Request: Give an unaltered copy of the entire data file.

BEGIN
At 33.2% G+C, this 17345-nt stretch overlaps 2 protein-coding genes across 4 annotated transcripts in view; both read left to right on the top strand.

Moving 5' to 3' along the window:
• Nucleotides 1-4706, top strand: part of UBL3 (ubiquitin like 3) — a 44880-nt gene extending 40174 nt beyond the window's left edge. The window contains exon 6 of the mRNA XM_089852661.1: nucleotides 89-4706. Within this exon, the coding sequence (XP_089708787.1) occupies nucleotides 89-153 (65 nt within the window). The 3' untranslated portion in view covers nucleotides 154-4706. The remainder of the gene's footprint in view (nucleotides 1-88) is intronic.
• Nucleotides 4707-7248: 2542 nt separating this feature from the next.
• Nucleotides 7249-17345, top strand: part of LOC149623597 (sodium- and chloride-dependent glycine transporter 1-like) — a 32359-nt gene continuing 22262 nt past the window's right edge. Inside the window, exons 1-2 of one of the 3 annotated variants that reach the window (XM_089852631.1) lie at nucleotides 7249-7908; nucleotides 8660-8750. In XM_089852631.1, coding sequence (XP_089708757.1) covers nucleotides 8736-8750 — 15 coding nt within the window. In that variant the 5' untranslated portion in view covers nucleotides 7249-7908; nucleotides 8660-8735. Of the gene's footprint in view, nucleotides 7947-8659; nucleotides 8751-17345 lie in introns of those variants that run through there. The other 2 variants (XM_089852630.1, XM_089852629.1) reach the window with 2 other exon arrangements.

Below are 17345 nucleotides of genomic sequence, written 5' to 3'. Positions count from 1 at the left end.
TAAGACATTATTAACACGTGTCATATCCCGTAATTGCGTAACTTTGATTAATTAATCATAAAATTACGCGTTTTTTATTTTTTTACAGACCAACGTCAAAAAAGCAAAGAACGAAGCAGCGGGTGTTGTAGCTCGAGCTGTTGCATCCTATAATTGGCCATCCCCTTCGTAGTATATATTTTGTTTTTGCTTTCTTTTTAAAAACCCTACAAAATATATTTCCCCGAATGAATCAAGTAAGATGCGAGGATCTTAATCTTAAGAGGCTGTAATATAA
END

At 33.2% G+C, this 17345-nt stretch overlaps 2 protein-coding genes across 4 annotated transcripts in view; both read left to right on the top strand.

Moving 5' to 3' along the window:
• Nucleotides 1-4706, top strand: part of UBL3 (ubiquitin like 3) — a 44880-nt gene extending 40174 nt beyond the window's left edge. The window contains exon 6 of the mRNA XM_089852661.1: nucleotides 89-4706. Within this exon, the coding sequence (XP_089708787.1) occupies nucleotides 89-153 (65 nt within the window). The 3' untranslated portion in view covers nucleotides 154-4706. The remainder of the gene's footprint in view (nucleotides 1-88) is intronic.
• Nucleotides 4707-7248: 2542 nt separating this feature from the next.
• Nucleotides 7249-17345, top strand: part of LOC149623597 (sodium- and chloride-dependent glycine transporter 1-like) — a 32359-nt gene continuing 22262 nt past the window's right edge. Inside the window, exons 1-2 of one of the 3 annotated variants that reach the window (XM_089852631.1) lie at nucleotides 7249-7908; nucleotides 8660-8750. In XM_089852631.1, coding sequence (XP_089708757.1) covers nucleotides 8736-8750 — 15 coding nt within the window. In that variant the 5' untranslated portion in view covers nucleotides 7249-7908; nucleotides 8660-8735. Of the gene's footprint in view, nucleotides 7947-8659; nucleotides 8751-17345 lie in introns of those variants that run through there. The other 2 variants (XM_089852630.1, XM_089852629.1) reach the window with 2 other exon arrangements.

Below are 17345 nucleotides of genomic sequence, written 5' to 3'. Positions count from 1 at the left end.
TAAGACATTATTAACACGTGTCATATCCCGTAATTGCGTAACTTTGATTAATTAATCATAAAATTACGCGTTTTTTATTTTTTTACAGACCAACGTCAAAAAAGCAAAGAACGAAGCAGCGGGTGTTGTAGCTCGAGCTGTTGCATCCTATAATTGGCCATCCCCTTCGTAGTATATATTTTGTTTTTGCTTTCTTTTTAAAAACCCTACAAAATATATTTCCCCGAATGAATCAAGTAAGATGCGAGGATCTTAATCTTAAGAGGCTGTAATATAA